Living like Matthew McConaughey may involve taking your shirt off, as Matt Damon says in his hilarious impression of the often shirtless star while Damon was a guest on David Letterman. (Here is the YouTube video. It explains why I chose the photo I did.)

Another way that is less dramatic, perhaps, is by living with a family overseas. McConaughey was an exchange student to Australia in 1988 and lived with a family who he still visits. (YouTube video)

When I was in college, I was an exchange student and lived with a family in Denmark who I am still in touch with and plan to visit again on my next trip to Europe. I have visited two times already. My Danish sisters have also visited me and my family in the U.S.

When you live with a family there is an impression about a country you can get that’s much richer from traveling there. Although Abha found Copenhagen not worth traveling back to, which I can see if I didn’t know it better, I found the Danish culture a fascinating place to hang out for awhile. When you live with a family, you get to know more about the values and psychology of a place.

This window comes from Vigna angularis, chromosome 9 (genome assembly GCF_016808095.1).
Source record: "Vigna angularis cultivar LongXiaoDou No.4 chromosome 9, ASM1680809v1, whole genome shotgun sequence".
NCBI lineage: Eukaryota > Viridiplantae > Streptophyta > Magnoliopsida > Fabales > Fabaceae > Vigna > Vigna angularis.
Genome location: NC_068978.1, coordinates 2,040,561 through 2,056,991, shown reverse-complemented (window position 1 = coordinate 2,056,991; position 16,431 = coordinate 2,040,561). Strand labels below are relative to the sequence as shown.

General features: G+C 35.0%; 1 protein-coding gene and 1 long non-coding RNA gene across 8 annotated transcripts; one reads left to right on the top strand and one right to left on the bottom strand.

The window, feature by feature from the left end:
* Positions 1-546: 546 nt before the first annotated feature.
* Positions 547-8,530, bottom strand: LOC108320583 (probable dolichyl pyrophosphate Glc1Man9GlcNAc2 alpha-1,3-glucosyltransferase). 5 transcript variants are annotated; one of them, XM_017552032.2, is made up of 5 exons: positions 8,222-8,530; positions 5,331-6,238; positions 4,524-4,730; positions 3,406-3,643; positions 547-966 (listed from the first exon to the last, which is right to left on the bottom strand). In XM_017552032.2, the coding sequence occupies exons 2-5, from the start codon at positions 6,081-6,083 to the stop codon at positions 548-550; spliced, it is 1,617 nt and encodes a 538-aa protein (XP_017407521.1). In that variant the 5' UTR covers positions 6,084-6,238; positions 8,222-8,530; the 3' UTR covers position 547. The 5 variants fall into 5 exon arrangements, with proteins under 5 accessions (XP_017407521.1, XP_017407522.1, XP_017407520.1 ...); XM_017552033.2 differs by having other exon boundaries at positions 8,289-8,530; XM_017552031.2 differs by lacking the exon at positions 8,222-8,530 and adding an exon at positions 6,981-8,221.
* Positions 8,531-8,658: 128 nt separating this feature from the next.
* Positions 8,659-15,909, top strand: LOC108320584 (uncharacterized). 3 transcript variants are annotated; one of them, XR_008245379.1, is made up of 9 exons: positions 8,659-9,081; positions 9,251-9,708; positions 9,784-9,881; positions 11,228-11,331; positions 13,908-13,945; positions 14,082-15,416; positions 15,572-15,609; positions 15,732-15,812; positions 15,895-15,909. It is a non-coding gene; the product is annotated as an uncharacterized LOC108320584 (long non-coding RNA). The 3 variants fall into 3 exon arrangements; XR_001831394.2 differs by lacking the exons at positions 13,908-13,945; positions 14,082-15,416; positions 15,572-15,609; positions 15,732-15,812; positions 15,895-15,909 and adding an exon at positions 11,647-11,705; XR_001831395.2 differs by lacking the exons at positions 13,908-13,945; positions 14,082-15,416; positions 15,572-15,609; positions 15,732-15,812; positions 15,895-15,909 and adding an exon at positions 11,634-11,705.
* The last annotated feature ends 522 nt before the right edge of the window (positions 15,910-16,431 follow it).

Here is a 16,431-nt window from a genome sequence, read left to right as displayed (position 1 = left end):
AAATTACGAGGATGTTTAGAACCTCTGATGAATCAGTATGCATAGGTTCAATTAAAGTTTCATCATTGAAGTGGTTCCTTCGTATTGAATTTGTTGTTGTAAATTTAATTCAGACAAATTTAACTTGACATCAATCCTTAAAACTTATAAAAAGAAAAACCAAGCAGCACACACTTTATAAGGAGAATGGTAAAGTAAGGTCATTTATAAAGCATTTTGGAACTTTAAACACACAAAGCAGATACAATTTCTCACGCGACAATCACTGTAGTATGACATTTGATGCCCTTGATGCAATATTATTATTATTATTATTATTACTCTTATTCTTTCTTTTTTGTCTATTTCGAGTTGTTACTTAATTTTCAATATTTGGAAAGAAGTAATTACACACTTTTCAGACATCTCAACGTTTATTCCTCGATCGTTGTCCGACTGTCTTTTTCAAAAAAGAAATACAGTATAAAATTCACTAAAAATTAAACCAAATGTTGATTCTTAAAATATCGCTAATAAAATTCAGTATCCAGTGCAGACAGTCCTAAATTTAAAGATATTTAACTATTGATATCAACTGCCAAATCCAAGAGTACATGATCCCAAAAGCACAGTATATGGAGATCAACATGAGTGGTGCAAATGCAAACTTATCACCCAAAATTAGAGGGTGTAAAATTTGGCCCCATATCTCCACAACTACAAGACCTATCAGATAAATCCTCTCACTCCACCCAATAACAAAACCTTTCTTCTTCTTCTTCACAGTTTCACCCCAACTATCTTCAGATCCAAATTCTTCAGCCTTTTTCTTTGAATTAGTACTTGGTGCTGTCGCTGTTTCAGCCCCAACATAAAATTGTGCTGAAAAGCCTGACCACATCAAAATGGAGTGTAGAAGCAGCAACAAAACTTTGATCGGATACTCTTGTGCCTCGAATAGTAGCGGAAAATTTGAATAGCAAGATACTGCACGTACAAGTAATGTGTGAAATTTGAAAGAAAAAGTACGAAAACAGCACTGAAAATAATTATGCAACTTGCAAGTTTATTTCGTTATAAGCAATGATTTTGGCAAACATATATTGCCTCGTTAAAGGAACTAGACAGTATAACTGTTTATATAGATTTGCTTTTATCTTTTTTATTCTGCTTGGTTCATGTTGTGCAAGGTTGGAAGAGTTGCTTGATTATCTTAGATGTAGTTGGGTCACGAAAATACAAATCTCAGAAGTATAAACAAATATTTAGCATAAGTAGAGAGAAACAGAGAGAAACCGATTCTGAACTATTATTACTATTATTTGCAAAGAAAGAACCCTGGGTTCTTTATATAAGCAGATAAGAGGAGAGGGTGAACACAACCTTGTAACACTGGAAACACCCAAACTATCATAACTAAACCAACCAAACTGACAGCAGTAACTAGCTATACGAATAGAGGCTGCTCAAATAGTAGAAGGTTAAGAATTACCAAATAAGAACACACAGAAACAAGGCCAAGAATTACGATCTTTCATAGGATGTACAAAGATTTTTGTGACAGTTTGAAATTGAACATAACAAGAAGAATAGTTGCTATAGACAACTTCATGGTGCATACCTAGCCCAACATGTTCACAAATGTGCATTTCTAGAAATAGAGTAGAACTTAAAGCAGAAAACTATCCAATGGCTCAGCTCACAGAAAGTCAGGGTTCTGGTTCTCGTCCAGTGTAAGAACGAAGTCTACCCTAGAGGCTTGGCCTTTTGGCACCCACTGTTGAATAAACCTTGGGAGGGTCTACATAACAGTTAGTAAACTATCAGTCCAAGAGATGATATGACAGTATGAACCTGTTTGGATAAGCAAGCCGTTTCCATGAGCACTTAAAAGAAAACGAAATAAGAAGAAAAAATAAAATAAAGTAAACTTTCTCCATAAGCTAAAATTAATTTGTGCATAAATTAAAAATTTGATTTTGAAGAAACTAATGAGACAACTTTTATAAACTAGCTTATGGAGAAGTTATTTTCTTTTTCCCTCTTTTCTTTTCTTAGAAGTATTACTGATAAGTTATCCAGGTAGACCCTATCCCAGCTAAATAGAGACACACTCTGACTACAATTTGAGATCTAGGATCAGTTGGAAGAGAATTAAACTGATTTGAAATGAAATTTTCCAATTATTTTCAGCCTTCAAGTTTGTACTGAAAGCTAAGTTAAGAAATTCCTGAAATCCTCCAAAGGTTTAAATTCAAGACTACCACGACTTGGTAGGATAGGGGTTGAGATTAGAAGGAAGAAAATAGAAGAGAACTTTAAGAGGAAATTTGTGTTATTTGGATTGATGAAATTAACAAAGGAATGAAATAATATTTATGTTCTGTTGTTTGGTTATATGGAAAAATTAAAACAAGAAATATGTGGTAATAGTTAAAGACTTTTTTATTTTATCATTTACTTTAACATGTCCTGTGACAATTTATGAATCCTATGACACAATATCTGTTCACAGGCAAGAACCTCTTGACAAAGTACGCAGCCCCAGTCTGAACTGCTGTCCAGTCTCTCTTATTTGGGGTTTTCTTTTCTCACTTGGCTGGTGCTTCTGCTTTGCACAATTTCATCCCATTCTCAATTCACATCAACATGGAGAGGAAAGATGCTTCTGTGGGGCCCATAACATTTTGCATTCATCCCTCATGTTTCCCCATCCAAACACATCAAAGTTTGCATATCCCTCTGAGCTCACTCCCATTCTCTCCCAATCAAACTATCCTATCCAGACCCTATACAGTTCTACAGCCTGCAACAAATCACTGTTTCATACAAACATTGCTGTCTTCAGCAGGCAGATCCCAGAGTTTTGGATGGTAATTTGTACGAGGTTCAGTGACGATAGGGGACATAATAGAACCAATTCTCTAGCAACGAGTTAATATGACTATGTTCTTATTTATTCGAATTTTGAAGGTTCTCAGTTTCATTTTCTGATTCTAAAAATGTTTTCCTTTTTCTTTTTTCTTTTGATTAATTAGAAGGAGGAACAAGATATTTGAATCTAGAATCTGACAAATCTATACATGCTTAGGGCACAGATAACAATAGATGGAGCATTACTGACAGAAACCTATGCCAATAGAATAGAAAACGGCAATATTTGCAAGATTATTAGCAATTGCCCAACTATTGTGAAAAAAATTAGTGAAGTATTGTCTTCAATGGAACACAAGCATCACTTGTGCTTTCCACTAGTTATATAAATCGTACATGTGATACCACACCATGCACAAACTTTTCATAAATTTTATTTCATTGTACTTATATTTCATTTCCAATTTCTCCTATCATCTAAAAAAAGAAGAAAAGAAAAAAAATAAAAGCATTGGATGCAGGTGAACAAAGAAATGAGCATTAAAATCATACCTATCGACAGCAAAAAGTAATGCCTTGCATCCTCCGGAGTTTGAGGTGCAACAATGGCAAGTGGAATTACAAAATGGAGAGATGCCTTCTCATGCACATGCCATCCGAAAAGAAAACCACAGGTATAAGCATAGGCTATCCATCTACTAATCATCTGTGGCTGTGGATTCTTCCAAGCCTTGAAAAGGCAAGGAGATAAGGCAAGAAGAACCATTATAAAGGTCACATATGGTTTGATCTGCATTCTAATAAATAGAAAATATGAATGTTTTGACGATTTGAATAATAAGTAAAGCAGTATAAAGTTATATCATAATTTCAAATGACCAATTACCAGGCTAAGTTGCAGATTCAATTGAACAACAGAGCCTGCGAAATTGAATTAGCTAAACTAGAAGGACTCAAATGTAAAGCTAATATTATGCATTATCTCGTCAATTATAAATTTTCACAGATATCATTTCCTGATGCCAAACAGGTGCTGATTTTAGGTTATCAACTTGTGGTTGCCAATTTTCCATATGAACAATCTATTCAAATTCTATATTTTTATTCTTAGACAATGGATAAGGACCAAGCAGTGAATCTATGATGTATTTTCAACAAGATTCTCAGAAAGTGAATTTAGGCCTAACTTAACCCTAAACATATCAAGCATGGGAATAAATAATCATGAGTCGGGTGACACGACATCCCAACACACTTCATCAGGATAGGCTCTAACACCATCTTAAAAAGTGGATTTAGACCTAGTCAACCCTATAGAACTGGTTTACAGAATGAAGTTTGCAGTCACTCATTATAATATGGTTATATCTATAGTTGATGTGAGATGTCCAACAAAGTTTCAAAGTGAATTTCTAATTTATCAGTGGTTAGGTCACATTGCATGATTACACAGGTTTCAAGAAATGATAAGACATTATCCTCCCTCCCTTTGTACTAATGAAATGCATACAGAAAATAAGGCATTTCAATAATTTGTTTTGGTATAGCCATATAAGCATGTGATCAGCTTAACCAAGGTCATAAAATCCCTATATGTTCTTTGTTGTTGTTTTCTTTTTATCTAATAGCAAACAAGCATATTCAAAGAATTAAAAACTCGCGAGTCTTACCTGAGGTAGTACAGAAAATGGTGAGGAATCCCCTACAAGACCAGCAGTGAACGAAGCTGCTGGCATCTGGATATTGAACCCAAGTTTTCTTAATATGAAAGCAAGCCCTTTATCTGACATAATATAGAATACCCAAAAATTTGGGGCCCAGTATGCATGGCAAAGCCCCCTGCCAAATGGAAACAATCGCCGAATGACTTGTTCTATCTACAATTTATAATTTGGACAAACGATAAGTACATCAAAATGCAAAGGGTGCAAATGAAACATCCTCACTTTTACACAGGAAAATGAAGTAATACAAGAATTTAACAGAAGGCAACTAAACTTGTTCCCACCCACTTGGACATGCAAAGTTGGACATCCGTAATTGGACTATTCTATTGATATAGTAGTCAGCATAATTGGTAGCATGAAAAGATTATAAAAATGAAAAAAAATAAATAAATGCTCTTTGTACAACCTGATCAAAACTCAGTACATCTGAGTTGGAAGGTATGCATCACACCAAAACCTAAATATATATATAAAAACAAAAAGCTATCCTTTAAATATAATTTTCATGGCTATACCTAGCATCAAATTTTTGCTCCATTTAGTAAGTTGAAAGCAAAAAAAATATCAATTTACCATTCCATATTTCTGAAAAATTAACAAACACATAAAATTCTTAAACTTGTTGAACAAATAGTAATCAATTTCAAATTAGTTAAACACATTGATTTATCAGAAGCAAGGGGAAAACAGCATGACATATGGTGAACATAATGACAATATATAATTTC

I also learned how to make a deep connection with someone who didn’t share my language and I didn’t share his. My Danish father didn’t know any English and I didn’t really learn any more Danish than to say “Thank you for the meal,” “Are you cold?” and “peacock.” I also know how to make a Danish lunch.

For anyone visiting the U.S., living with an American family is a way to understand more about the complexities of American life. We’ve had Japanese exchange teachers live with us on a couple of occasions. Both times it was only for a couple of weeks, but we took them to visit my husband’s parents and each were here for Halloween.